Every year, our Soviet Europe team lead countless trips into the post-Soviet breakaway states of Abkhazia, Transnistria, Nagorno-Karabakh and South Ossetia. A common question from our guests is in regards to the passport stamps of breakaway countries, arguably the most important passport stamps of the world. Whilst Transnistria doesn’t have a passport stamp, Abkhazia and Nagorno Karabakh do issue visas which remain unattached to your passport. Although Abkhazia often confiscate them upon exit and to place the Nagorno-Karabakh visa in a valid passport would bar you from entering Azerbaijan on said passports. The question of stamps when travelling to South Ossetia, however, has been murky for a while due to the sheer lack of foreigners who have actually entered this secretive country.
On our recent journey into the breakaway state of South Ossetia to celebrate their independence day celebrations (which you can read about here), we were curious as to what our passports would look like after the trip. Our first stop was the Russian border and as our double entry Russian visas were being looked over in preparation for our Russia passport stamp, we were asked if we would like to be stamped out of the country at a very undiplomatic border or receive an unofficial exit mark. With both sounding tempting, I took the Russian exit stamp and my colleague took the unofficial exit mark.
The Russian exit stamp was a fairly standard border stamp of a car at the Nizny Naramag Border crossing that marks you as very obviously visiting South Ossetia, whereas the unofficial exit was simply a 1 and 2 marking entries and exit:
After crossing through the infamous Roki Tunnel we soon approached the South Ossetia border where our local contact was waiting for us. He processed us with the local KGB as we waited and watched the sun slowly set over the beautiful Caucasus mountains dotted with war ravaged villages and livestock. When he returned with our South Ossetia visa which is more of a permit paper, we asked our contact if we can be stamped into South Ossetia but then felt the disappointment many feel when they hit the Transnistrian border for the first time, the answer was that there simply isn’t stamp facilities at the border. But to say our local team in South Ossetia are connected is an understatement and we were promised that, if we wanted it, a South Ossetia stamp can be officially obtained by foreigners for the first time in the capital of Tskhinvali.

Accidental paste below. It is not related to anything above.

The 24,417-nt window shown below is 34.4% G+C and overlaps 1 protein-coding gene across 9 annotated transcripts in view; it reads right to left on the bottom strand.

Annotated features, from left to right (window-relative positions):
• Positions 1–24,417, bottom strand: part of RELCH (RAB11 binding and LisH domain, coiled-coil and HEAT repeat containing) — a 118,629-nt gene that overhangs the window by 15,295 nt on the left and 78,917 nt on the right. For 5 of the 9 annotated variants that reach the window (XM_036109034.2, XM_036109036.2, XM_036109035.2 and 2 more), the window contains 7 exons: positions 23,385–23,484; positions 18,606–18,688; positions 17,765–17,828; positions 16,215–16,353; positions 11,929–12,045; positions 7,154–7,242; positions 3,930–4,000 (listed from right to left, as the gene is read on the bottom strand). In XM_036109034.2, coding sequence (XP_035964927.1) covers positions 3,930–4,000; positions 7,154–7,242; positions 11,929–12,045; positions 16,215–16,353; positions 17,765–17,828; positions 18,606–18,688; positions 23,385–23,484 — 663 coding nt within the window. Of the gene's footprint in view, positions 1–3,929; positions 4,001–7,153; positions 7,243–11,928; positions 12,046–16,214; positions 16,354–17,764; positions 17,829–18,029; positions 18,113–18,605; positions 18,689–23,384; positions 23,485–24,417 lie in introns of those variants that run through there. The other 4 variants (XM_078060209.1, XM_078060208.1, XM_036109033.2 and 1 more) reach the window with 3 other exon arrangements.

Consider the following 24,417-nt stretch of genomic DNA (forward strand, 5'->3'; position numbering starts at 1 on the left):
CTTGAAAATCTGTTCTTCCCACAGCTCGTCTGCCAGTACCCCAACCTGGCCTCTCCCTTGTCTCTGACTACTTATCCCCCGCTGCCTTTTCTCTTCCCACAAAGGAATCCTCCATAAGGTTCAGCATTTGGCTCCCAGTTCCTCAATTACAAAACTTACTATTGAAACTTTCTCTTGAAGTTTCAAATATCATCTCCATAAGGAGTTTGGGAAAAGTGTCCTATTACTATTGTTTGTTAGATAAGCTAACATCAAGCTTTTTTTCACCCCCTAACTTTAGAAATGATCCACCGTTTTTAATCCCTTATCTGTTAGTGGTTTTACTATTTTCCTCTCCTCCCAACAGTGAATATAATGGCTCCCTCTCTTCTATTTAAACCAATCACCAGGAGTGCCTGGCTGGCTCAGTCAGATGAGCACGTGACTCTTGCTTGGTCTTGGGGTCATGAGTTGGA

So a few days later, on a rainy morning in the South Ossetia capital of Tskhinvali, we were taken by our local team to a nondescript building in the backstreets and were told it was the ministry of foreign affairs. A local administrator opened up for us and asked us to enter one by one and we were the first to be officially stamped in by the least visited breakaway region on earth! The South Ossetian stamp itself is fairly non-descript but definitely not an ordinary stamp. It states in Cyrillic: Immigration Control. MVD (the internal police force). POU (an abbreviation of the Republic of South Ossetia). Unfortunately, it came without the flag of South Ossetia.
The only issue with obtaining a South Ossetia passport stamp and a Russian exit stamp (which I reiterate are both completely optional) is that, due to the South Ossetia war also known as the Russia Georgia war, it will bar all future entry into the Republic of Georgia on said passport due to it being evidence of entering what Georgia considers its territory through a border post which is out of the control of Georgian government.